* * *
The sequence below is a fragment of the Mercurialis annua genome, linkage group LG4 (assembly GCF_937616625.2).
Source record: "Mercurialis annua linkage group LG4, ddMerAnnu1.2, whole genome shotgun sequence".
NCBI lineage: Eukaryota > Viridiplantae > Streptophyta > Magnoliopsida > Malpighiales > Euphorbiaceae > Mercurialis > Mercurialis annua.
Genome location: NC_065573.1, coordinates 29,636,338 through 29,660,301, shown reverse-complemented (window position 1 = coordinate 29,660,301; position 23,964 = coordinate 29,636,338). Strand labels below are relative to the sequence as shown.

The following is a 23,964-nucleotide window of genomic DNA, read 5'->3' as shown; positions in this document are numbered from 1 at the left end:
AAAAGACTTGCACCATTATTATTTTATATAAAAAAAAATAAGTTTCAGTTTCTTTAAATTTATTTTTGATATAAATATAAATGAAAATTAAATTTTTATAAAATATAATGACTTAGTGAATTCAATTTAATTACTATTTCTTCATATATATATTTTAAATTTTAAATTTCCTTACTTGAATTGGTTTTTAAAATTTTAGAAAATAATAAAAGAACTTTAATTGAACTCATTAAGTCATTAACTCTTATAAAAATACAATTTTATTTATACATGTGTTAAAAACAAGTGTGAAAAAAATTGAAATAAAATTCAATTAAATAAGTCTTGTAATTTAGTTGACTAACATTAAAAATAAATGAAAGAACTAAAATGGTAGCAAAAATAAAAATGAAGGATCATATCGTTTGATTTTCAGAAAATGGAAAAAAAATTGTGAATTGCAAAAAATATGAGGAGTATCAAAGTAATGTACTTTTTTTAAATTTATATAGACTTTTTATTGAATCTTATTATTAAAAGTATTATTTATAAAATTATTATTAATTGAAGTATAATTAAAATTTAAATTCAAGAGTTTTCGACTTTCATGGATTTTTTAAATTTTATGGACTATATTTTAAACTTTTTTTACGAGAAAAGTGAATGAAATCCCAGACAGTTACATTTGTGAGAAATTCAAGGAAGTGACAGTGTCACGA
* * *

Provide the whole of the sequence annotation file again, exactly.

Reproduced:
The sequence below is a fragment of the Mercurialis annua genome, linkage group LG4 (assembly GCF_937616625.2).
Source record: "Mercurialis annua linkage group LG4, ddMerAnnu1.2, whole genome shotgun sequence".
NCBI lineage: Eukaryota > Viridiplantae > Streptophyta > Magnoliopsida > Malpighiales > Euphorbiaceae > Mercurialis > Mercurialis annua.
Genome location: NC_065573.1, coordinates 29,636,338 through 29,660,301, shown reverse-complemented (window position 1 = coordinate 29,660,301; position 23,964 = coordinate 29,636,338). Strand labels below are relative to the sequence as shown.

The following is a 23,964-nucleotide window of genomic DNA, read 5'->3' as shown; positions in this document are numbered from 1 at the left end:
AAAAGACTTGCACCATTATTATTTTATATAAAAAAAAATAAGTTTCAGTTTCTTTAAATTTATTTTTGATATAAATATAAATGAAAATTAAATTTTTATAAAATATAATGACTTAGTGAATTCAATTTAATTACTATTTCTTCATATATATATTTTAAATTTTAAATTTCCTTACTTGAATTGGTTTTTAAAATTTTAGAAAATAATAAAAGAACTTTAATTGAACTCATTAAGTCATTAACTCTTATAAAAATACAATTTTATTTATACATGTGTTAAAAACAAGTGTGAAAAAAATTGAAATAAAATTCAATTAAATAAGTCTTGTAATTTAGTTGACTAACATTAAAAATAAATGAAAGAACTAAAATGGTAGCAAAAATAAAAATGAAGGATCATATCGTTTGATTTTCAGAAAATGGAAAAAAAATTGTGAATTGCAAAAAATATGAGGAGTATCAAAGTAATGTACTTTTTTTAAATTTATATAGACTTTTTATTGAATCTTATTATTAAAAGTATTATTTATAAAATTATTATTAATTGAAGTATAATTAAAATTTAAATTCAAGAGTTTTCGACTTTCATGGATTTTTTAAATTTTATGGACTATATTTTAAACTTTTTTTACGAGAAAAGTGAATGAAATCCCAGACAGTTACATTTGTGAGAAATTCAAGGAAGTGACAGTGTCACGA